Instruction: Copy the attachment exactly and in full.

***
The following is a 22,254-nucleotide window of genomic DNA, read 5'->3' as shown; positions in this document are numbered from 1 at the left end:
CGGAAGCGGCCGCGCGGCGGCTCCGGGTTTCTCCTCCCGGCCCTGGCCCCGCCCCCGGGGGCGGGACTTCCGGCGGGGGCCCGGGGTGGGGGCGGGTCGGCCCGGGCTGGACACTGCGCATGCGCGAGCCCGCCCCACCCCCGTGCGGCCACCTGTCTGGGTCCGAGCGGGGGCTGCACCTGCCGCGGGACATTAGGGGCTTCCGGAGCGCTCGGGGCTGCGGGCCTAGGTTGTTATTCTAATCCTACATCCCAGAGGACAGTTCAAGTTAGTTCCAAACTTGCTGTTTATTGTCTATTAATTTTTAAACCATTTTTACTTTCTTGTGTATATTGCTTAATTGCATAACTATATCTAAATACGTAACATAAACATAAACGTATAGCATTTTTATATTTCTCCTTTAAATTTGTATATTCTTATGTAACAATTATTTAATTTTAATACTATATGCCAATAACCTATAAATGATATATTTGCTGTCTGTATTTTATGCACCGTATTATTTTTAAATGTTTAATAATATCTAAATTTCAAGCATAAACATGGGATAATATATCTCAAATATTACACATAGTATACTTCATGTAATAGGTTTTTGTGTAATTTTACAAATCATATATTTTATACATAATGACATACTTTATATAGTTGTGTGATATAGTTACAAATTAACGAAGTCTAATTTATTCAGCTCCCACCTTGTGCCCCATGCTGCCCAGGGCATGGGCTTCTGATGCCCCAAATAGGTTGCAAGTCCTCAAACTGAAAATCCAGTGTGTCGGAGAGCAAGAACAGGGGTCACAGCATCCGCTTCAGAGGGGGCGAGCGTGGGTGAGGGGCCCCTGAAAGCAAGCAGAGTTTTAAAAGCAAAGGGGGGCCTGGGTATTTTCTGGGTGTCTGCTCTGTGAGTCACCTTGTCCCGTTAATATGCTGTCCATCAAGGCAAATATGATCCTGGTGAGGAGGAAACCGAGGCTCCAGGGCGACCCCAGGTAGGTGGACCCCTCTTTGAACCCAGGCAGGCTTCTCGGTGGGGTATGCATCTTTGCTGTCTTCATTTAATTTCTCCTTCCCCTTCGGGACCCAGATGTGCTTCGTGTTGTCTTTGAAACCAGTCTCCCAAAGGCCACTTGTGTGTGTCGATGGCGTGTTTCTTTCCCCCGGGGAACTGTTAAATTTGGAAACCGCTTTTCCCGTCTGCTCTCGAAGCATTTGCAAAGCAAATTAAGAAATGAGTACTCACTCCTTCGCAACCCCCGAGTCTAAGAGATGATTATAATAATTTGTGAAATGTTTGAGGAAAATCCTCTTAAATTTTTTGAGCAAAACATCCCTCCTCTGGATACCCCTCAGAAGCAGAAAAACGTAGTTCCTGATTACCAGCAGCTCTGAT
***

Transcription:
The following is a 22,254-nucleotide window of genomic DNA, read 5'->3' as shown; positions in this document are numbered from 1 at the left end:
CGGAAGCGGCCGCGCGGCGGCTCCGGGTTTCTCCTCCCGGCCCTGGCCCCGCCCCCGGGGGCGGGACTTCCGGCGGGGGCCCGGGGTGGGGGCGGGTCGGCCCGGGCTGGACACTGCGCATGCGCGAGCCCGCCCCACCCCCGTGCGGCCACCTGTCTGGGTCCGAGCGGGGGCTGCACCTGCCGCGGGACATTAGGGGCTTCCGGAGCGCTCGGGGCTGCGGGCCTAGGTTGTTATTCTAATCCTACATCCCAGAGGACAGTTCAAGTTAGTTCCAAACTTGCTGTTTATTGTCTATTAATTTTTAAACCATTTTTACTTTCTTGTGTATATTGCTTAATTGCATAACTATATCTAAATACGTAACATAAACATAAACGTATAGCATTTTTATATTTCTCCTTTAAATTTGTATATTCTTATGTAACAATTATTTAATTTTAATACTATATGCCAATAACCTATAAATGATATATTTGCTGTCTGTATTTTATGCACCGTATTATTTTTAAATGTTTAATAATATCTAAATTTCAAGCATAAACATGGGATAATATATCTCAAATATTACACATAGTATACTTCATGTAATAGGTTTTTGTGTAATTTTACAAATCATATATTTTATACATAATGACATACTTTATATAGTTGTGTGATATAGTTACAAATTAACGAAGTCTAATTTATTCAGCTCCCACCTTGTGCCCCATGCTGCCCAGGGCATGGGCTTCTGATGCCCCAAATAGGTTGCAAGTCCTCAAACTGAAAATCCAGTGTGTCGGAGAGCAAGAACAGGGGTCACAGCATCCGCTTCAGAGGGGGCGAGCGTGGGTGAGGGGCCCCTGAAAGCAAGCAGAGTTTTAAAAGCAAAGGGGGGCCTGGGTATTTTCTGGGTGTCTGCTCTGTGAGTCACCTTGTCCCGTTAATATGCTGTCCATCAAGGCAAATATGATCCTGGTGAGGAGGAAACCGAGGCTCCAGGGCGACCCCAGGTAGGTGGACCCCTCTTTGAACCCAGGCAGGCTTCTCGGTGGGGTATGCATCTTTGCTGTCTTCATTTAATTTCTCCTTCCCCTTCGGGACCCAGATGTGCTTCGTGTTGTCTTTGAAACCAGTCTCCCAAAGGCCACTTGTGTGTGTCGATGGCGTGTTTCTTTCCCCCGGGGAACTGTTAAATTTGGAAACCGCTTTTCCCGTCTGCTCTCGAAGCATTTGCAAAGCAAATTAAGAAATGAGTACTCACTCCTTCGCAACCCCCGAGTCTAAGAGATGATTATAATAATTTGTGAAATGTTTGAGGAAAATCCTCTTAAATTTTTTGAGCAAAACATCCCTCCTCTGGATACCCCTCAGAAGCAGAAAAACGTAGTTCCTGATTACCAGCAGCTCTGAT